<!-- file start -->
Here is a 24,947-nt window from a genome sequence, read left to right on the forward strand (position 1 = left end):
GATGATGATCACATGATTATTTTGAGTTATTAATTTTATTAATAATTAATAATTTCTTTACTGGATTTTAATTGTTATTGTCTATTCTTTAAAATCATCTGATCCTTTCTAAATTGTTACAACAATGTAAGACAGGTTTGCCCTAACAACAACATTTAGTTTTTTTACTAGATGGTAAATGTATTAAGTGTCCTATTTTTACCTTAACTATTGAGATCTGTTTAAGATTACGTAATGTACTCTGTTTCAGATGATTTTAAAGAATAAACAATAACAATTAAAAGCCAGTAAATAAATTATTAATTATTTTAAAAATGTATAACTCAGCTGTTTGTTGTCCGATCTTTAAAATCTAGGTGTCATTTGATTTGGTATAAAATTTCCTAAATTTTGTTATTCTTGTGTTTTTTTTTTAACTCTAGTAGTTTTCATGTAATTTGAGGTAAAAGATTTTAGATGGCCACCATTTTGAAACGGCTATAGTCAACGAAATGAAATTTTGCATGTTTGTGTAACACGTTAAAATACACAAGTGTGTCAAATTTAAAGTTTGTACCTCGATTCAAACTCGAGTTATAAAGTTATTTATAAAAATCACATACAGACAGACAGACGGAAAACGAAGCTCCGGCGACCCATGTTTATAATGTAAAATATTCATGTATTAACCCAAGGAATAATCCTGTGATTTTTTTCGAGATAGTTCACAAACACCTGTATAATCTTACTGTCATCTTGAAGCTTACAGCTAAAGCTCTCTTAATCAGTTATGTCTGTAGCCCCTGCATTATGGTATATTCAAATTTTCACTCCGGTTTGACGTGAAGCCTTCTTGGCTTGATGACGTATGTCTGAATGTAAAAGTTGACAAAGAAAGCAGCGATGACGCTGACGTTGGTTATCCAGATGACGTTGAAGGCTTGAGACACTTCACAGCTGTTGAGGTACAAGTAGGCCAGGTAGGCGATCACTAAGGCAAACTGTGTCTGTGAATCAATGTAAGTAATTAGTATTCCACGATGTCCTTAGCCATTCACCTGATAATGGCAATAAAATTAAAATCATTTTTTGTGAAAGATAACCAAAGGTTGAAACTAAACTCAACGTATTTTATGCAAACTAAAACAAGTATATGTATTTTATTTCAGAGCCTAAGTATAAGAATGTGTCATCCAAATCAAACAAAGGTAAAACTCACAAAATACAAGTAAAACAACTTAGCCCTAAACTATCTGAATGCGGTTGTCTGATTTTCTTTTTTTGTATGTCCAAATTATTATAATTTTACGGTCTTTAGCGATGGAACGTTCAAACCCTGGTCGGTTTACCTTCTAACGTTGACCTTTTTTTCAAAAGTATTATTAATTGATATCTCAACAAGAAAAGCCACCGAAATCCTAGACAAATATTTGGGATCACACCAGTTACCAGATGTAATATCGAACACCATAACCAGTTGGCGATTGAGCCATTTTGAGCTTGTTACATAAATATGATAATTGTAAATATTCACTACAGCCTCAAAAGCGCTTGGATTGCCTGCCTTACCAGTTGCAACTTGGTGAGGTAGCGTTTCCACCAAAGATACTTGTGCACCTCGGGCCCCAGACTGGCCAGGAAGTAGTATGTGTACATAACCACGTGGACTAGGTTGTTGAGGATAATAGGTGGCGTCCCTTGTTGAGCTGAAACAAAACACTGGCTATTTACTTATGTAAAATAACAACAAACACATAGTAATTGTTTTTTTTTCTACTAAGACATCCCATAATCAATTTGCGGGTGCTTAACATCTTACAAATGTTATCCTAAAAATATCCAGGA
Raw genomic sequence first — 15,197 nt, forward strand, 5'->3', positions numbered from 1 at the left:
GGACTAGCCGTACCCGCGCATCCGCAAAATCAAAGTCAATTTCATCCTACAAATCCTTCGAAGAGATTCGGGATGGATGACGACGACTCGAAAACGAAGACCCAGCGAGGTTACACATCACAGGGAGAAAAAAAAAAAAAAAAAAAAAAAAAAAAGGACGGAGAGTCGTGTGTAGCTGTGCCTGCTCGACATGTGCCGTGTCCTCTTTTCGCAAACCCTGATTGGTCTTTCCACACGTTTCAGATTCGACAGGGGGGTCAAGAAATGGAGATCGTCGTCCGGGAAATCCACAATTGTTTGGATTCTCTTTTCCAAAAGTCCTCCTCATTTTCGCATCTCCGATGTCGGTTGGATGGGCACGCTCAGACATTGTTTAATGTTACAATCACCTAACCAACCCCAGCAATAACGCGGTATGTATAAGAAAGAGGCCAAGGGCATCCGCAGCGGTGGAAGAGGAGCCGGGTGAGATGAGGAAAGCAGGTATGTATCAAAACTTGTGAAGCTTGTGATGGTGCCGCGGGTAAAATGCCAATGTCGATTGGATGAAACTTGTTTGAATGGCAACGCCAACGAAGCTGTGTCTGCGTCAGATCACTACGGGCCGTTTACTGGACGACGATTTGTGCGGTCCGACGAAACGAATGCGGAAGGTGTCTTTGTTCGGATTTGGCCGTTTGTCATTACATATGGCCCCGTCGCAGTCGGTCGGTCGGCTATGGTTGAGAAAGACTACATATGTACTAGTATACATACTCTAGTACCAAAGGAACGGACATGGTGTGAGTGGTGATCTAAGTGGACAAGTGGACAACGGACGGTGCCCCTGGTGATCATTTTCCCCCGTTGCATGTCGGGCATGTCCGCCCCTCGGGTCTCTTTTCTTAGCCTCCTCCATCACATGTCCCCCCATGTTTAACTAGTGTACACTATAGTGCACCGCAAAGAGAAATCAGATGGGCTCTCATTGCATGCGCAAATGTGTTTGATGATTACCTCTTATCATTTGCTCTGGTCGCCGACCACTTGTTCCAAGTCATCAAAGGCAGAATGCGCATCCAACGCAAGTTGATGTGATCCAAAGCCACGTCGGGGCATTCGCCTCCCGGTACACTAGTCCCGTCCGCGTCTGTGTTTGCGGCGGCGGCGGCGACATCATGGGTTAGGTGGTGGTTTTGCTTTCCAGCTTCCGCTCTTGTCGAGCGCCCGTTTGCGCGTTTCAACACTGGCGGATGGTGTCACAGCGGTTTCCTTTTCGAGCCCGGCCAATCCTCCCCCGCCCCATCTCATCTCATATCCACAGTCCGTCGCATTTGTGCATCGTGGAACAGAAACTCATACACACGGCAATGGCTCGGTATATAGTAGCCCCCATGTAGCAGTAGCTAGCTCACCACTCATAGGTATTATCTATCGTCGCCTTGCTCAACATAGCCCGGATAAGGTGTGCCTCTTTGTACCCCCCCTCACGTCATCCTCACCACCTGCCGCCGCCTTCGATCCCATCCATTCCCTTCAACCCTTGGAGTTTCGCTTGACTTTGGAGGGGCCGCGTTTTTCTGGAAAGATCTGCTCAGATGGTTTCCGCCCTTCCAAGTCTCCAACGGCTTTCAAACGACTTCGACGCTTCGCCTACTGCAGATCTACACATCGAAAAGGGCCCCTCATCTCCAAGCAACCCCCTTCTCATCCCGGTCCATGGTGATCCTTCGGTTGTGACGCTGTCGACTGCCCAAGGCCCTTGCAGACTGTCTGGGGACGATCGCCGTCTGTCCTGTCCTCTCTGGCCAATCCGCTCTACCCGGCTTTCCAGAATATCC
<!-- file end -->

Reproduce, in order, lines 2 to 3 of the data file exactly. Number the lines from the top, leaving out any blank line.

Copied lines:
GATGATGATCACATGATTATTTTGAGTTATTAATTTTATTAATAATTAATAATTTCTTTACTGGATTTTAATTGTTATTGTCTATTCTTTAAAATCATCTGATCCTTTCTAAATTGTTACAACAATGTAAGACAGGTTTGCCCTAACAACAACATTTAGTTTTTTTACTAGATGGTAAATGTATTAAGTGTCCTATTTTTACCTTAACTATTGAGATCTGTTTAAGATTACGTAATGTACTCTGTTTCAGATGATTTTAAAGAATAAACAATAACAATTAAAAGCCAGTAAATAAATTATTAATTATTTTAAAAATGTATAACTCAGCTGTTTGTTGTCCGATCTTTAAAATCTAGGTGTCATTTGATTTGGTATAAAATTTCCTAAATTTTGTTATTCTTGTGTTTTTTTTTTAACTCTAGTAGTTTTCATGTAATTTGAGGTAAAAGATTTTAGATGGCCACCATTTTGAAACGGCTATAGTCAACGAAATGAAATTTTGCATGTTTGTGTAACACGTTAAAATACACAAGTGTGTCAAATTTAAAGTTTGTACCTCGATTCAAACTCGAGTTATAAAGTTATTTATAAAAATCACATACAGACAGACAGACGGAAAACGAAGCTCCGGCGACCCATGTTTATAATGTAAAATATTCATGTATTAACCCAAGGAATAATCCTGTGATTTTTTTCGAGATAGTTCACAAACACCTGTATAATCTTACTGTCATCTTGAAGCTTACAGCTAAAGCTCTCTTAATCAGTTATGTCTGTAGCCCCTGCATTATGGTATATTCAAATTTTCACTCCGGTTTGACGTGAAGCCTTCTTGGCTTGATGACGTATGTCTGAATGTAAAAGTTGACAAAGAAAGCAGCGATGACGCTGACGTTGGTTATCCAGATGACGTTGAAGGCTTGAGACACTTCACAGCTGTTGAGGTACAAGTAGGCCAGGTAGGCGATCACTAAGGCAAACTGTGTCTGTGAATCAATGTAAGTAATTAGTATTCCACGATGTCCTTAGCCATTCACCTGATAATGGCAATAAAATTAAAATCATTTTTTGTGAAAGATAACCAAAGGTTGAAACTAAACTCAACGTATTTTATGCAAACTAAAACAAGTATATGTATTTTATTTCAGAGCCTAAGTATAAGAATGTGTCATCCAAATCAAACAAAGGTAAAACTCACAAAATACAAGTAAAACAACTTAGCCCTAAACTATCTGAATGCGGTTGTCTGATTTTCTTTTTTTGTATGTCCAAATTATTATAATTTTACGGTCTTTAGCGATGGAACGTTCAAACCCTGGTCGGTTTACCTTCTAACGTTGACCTTTTTTTCAAAAGTATTATTAATTGATATCTCAACAAGAAAAGCCACCGAAATCCTAGACAAATATTTGGGATCACACCAGTTACCAGATGTAATATCGAACACCATAACCAGTTGGCGATTGAGCCATTTTGAGCTTGTTACATAAATATGATAATTGTAAATATTCACTACAGCCTCAAAAGCGCTTGGATTGCCTGCCTTACCAGTTGCAACTTGGTGAGGTAGCGTTTCCACCAAAGATACTTGTGCACCTCGGGCCCCAGACTGGCCAGGAAGTAGTATGTGTACATAACCACGTGGACTAGGTTGTTGAGGATAATAGGTGGCGTCCCTTGTTGAGCTGAAACAAAACACTGGCTATTTACTTATGTAAAATAACAACAAACACATAGTAATTGTTTTTTTTTCTACTAAGACATCCCATAATCAATTTGCGGGTGCTTAACATCTTACAAATGTTATCCTAAAAATATCCAGGA
Raw genomic sequence first — 15,197 nt, forward strand, 5'->3', positions numbered from 1 at the left: